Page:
Manufactured by Bearcat, Electra Company, Cumberland, IN.
In 1983, Bearcat developed an ambitious shortwave receiver; before that, the company had got its reputation mainly from scanner receivers, which had been developed by Uniden.
Earlier the brand Bearcat was known mainly for scanner receivers, with which different kinds of radio services could be intercepted, but the use of such receivers was illegal in Switzerland. In 1983 Bearcat launched a „real“ shortwave receiver, competing with the portable sets from Sony, Panasonic (DR-31), Philips (D 2999) or Yaesu. The set was developed by Uniden, this company had already a good reputation from the development of the CR-2021, the technically improved successor of the Sony ICF-2001.
The Bearcat receiver looks impressive, the reception performance and the workmanship were not quite as impressive as its appearance, this fact quickly gave the set a bad reputation. Compared to the USA, it is even more difficult to find it in this country.
The tabletop set can be set up at an angle with the carrying handle, and at this slight angle the controls on the front panel are within easy reach. The DX1000 is designed as a portable unit and is powered by a centre-positive 12V mains power supply or alternatively by eight UM-1 mono cells. To maintain the clock and memory contents, the receiver requires three additional UM-3 AA cells; the battery compartment is also located behind the metal cover on the back.
The left quarter of the front panel is taken up by the loudspeaker grill, below which is the 6.3 mm jack socket for the headphones.
The right quarter of the front panel contains the tuning knob, unfortunately made of plastic and without a good flywheel effect, next to it the control for the squelch SQUELCH and the fine tuning knob, which allows tuning between the 100 Hz steps of the PLL synthesiser when single sideband reception is activated. Above this are the analogue signal strength meter and the red LED display, which indicates the operation frequency at 1 kHz or alternatively the time.
The middle front panel segment has three sections:
In the top row are the LED indicators for the operation modes, tuning modes, etc.\ In the middle row, there is a volume control in the form of a double potentiometer, the outer ring is the tone control; below this is the two setp RF attenuator, a real RF gain control is unfortunately missing on the DX1000. Next to it a large number of round keys are located, and further right, the square numeric frequency input keys. The sets also lacks a marking of the „5“ key, which would make frequency input easier for visually impaired listeners. The bottom row contains push-buttons for functions whose settings cannot be saved. Next to the main switch are the buttons for the IF filters, the noise blanker, the AGC speed and the tuning steps 100 Hz and 1 kHz, but the frequency display only indiactes the frequency with an accuracy of 1 kHz.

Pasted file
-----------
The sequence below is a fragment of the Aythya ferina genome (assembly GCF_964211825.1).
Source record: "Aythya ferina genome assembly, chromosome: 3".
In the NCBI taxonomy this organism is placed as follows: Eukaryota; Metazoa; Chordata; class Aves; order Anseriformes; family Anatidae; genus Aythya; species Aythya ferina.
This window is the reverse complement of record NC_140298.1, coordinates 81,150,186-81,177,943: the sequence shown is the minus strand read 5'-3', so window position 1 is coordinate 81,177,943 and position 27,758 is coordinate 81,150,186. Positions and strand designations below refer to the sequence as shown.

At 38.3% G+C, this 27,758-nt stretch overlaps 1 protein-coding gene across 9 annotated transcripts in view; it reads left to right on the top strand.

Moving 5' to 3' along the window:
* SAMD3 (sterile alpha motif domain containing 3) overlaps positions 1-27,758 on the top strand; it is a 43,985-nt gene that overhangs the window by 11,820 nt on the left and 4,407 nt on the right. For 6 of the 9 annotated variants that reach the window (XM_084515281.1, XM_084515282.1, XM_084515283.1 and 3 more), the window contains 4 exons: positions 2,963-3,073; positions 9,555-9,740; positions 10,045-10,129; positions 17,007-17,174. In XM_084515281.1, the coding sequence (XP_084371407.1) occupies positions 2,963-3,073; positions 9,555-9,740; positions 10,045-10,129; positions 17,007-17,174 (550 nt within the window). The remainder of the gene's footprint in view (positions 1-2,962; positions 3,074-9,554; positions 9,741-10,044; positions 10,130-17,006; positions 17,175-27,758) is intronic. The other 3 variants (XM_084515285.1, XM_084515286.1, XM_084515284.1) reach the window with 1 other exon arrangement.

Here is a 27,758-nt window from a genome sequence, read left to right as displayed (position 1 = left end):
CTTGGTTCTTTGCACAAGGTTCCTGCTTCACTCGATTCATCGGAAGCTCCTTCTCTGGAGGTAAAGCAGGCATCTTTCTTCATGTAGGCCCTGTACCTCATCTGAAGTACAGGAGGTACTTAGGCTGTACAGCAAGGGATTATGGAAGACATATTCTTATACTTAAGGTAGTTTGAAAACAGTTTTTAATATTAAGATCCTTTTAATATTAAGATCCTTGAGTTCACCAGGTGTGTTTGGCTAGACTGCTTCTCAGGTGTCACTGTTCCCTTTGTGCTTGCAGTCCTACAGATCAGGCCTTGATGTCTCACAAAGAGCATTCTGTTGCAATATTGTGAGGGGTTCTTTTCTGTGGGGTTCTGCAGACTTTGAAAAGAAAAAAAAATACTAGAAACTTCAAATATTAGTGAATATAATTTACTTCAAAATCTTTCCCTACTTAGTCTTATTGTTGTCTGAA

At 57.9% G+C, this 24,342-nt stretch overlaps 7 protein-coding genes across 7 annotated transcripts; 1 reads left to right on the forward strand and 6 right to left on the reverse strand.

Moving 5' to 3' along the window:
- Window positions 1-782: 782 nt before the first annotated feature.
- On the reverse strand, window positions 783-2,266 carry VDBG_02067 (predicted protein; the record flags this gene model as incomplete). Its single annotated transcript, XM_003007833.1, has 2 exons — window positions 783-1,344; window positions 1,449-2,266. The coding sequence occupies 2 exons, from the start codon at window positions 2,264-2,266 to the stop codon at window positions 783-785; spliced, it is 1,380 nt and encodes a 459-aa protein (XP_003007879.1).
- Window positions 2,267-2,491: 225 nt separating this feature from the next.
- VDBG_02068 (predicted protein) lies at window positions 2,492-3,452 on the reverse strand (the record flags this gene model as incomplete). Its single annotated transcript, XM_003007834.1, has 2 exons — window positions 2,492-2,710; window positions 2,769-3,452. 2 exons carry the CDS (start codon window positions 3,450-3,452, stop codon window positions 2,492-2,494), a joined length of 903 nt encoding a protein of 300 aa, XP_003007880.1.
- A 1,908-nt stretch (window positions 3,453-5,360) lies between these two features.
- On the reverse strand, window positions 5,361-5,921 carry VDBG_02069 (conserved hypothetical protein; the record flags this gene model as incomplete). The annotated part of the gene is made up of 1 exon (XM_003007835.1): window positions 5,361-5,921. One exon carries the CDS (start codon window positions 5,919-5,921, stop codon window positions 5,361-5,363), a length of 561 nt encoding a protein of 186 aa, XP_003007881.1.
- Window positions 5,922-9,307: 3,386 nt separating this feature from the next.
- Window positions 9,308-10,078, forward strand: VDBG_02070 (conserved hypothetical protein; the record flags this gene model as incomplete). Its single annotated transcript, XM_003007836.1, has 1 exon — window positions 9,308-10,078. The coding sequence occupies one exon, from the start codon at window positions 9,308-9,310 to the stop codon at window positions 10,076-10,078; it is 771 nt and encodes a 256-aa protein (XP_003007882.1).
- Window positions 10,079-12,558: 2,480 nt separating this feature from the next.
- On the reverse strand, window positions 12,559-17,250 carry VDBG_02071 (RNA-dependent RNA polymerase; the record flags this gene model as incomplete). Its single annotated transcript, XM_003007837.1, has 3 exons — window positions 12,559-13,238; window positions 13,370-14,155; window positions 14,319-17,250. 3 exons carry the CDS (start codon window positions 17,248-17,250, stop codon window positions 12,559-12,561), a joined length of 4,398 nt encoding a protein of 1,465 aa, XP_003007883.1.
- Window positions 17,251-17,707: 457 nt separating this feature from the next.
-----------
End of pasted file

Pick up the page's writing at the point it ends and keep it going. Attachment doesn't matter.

When the unit is switched on for the first time, the time must first be entered in 24-hour format using the numeric keys; pressing the E(nter) key starts the clock. You can change to the second time zone (e.g. for GMT) by pressing CLOCK, now only the hour has to be entered and saved with E(nter).
To operate the receiver, first the type of frequency setting must be selected: The MANUAL key switches between frequency setting with the tuning knob (indicated as tuning mode DIAL) and frequency entry via the numeric keypad (tuning mode KEY). The frequency is entered in kHz and confirmed with E(nter) - the receiver immediately jumps to the frequency. Entries with a dot (.) are treated as MHz entries.
When searching for a station with the tuning knob, the STEP button can be used to select between 1 kHz and 100 Hz tuning steps; for optimum tuning during CW and single sideband reception, the FINE TUNING button can be used to fine-tune between steps.
The operating mode buttons let you select between AM, USB, LSB, CW and also FM reception (for example, for tracking CB radio traffic at 27 MHz); to receive a shortwave broadcast station, select AM. Depending on the reception situation, the „barn-door wide“ 12 kHz filter can be used, or in case of adjacent channel interference, 6 kHz and especially for CW and SSB reception, the 2.7 kHz filter are to be used.
The volume control is used to set the volume to a comfortable level.
As a portable receiver, the DX1000 performs quite well with short or telescopic antennas; long-wire antennas can lead to overloading of the input circuits easily - the set was not designed for European conditions with high field strengths.
In critical cases, the attenuator can be used to reduce overloading, and an antenna tuner such as the FRT-7700 can do a good job.
By pressing MEMO, a numeric key and E(nter), a received frequency can be stored; by pressing MEMO, a numeric key and RECALL, a previously stored frequency can be recalled. The manual provides information on the programming options for the search function and timer. An external tape recorder can even be activated via relay contacts switched by the timer function.
In terms of reception, the Bearcat DX1000 may not be able to keep up with other receivers with the same features and price: it tends to overload at high signal levels, which makes the reception of weak signals in broadcast bands with many strong stations very difficult. I classify the set as a collector's set; in terms of reception performance, it is quickly eclipsed by an FRG-7, R-1000 or even the Sony ICF-2001D. It occupies a nice place in the collection thanks to its external appearance, but the DX1000 is rarely found second hand.
Double conversion with a high first IF, PLL frequency synthesis.
The set is equipped with semiconductors.